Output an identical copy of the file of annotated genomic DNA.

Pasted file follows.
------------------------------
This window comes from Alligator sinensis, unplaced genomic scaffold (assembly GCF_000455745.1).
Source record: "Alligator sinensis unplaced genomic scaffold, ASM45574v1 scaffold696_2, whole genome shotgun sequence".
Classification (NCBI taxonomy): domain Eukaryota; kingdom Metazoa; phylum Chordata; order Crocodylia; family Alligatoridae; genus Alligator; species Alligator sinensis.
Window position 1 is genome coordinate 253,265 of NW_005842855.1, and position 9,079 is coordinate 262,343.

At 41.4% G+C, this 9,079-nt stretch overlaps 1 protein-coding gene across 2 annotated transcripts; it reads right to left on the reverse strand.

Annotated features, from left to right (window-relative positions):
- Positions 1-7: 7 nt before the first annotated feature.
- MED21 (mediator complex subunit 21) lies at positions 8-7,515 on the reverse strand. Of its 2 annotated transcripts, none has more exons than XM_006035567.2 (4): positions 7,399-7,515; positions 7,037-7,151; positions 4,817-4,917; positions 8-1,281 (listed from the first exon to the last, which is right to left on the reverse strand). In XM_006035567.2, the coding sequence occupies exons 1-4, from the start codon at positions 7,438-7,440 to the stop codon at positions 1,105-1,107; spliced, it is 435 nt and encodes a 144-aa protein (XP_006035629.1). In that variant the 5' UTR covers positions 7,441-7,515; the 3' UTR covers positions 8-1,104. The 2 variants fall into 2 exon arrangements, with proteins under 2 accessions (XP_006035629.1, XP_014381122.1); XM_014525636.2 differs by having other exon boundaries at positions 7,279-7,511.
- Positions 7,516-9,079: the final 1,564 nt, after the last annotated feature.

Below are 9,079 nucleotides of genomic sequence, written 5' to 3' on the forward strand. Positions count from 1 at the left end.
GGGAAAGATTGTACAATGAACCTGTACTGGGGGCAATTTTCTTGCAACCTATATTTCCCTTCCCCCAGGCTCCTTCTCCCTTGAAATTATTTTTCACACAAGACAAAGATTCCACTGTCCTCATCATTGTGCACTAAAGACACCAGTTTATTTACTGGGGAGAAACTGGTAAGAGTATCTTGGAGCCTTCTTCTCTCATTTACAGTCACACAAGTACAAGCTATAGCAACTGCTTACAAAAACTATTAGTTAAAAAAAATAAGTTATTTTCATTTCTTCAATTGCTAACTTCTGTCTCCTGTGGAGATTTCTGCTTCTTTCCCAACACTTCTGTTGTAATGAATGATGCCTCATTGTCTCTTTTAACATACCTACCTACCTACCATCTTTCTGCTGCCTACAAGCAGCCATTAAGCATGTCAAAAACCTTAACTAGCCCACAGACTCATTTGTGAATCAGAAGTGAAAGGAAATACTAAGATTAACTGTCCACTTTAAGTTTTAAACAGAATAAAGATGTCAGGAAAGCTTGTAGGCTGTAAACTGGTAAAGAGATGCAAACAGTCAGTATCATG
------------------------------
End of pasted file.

This window comes from Alligator sinensis, unplaced genomic scaffold (assembly GCF_000455745.1).
Source record: "Alligator sinensis unplaced genomic scaffold, ASM45574v1 scaffold696_2, whole genome shotgun sequence".
Classification (NCBI taxonomy): domain Eukaryota; kingdom Metazoa; phylum Chordata; order Crocodylia; family Alligatoridae; genus Alligator; species Alligator sinensis.
Window position 1 is genome coordinate 253,265 of NW_005842855.1, and position 9,079 is coordinate 262,343.

At 41.4% G+C, this 9,079-nt stretch overlaps 1 protein-coding gene across 2 annotated transcripts; it reads right to left on the reverse strand.

Annotated features, from left to right (window-relative positions):
- Positions 1-7: 7 nt before the first annotated feature.
- MED21 (mediator complex subunit 21) lies at positions 8-7,515 on the reverse strand. Of its 2 annotated transcripts, none has more exons than XM_006035567.2 (4): positions 7,399-7,515; positions 7,037-7,151; positions 4,817-4,917; positions 8-1,281 (listed from the first exon to the last, which is right to left on the reverse strand). In XM_006035567.2, the coding sequence occupies exons 1-4, from the start codon at positions 7,438-7,440 to the stop codon at positions 1,105-1,107; spliced, it is 435 nt and encodes a 144-aa protein (XP_006035629.1). In that variant the 5' UTR covers positions 7,441-7,515; the 3' UTR covers positions 8-1,104. The 2 variants fall into 2 exon arrangements, with proteins under 2 accessions (XP_006035629.1, XP_014381122.1); XM_014525636.2 differs by having other exon boundaries at positions 7,279-7,511.
- Positions 7,516-9,079: the final 1,564 nt, after the last annotated feature.

Below are 9,079 nucleotides of genomic sequence, written 5' to 3' on the forward strand. Positions count from 1 at the left end.
GGGAAAGATTGTACAATGAACCTGTACTGGGGGCAATTTTCTTGCAACCTATATTTCCCTTCCCCCAGGCTCCTTCTCCCTTGAAATTATTTTTCACACAAGACAAAGATTCCACTGTCCTCATCATTGTGCACTAAAGACACCAGTTTATTTACTGGGGAGAAACTGGTAAGAGTATCTTGGAGCCTTCTTCTCTCATTTACAGTCACACAAGTACAAGCTATAGCAACTGCTTACAAAAACTATTAGTTAAAAAAAATAAGTTATTTTCATTTCTTCAATTGCTAACTTCTGTCTCCTGTGGAGATTTCTGCTTCTTTCCCAACACTTCTGTTGTAATGAATGATGCCTCATTGTCTCTTTTAACATACCTACCTACCTACCATCTTTCTGCTGCCTACAAGCAGCCATTAAGCATGTCAAAAACCTTAACTAGCCCACAGACTCATTTGTGAATCAGAAGTGAAAGGAAATACTAAGATTAACTGTCCACTTTAAGTTTTAAACAGAATAAAGATGTCAGGAAAGCTTGTAGGCTGTAAACTGGTAAAGAGATGCAAACAGTCAGTATCATG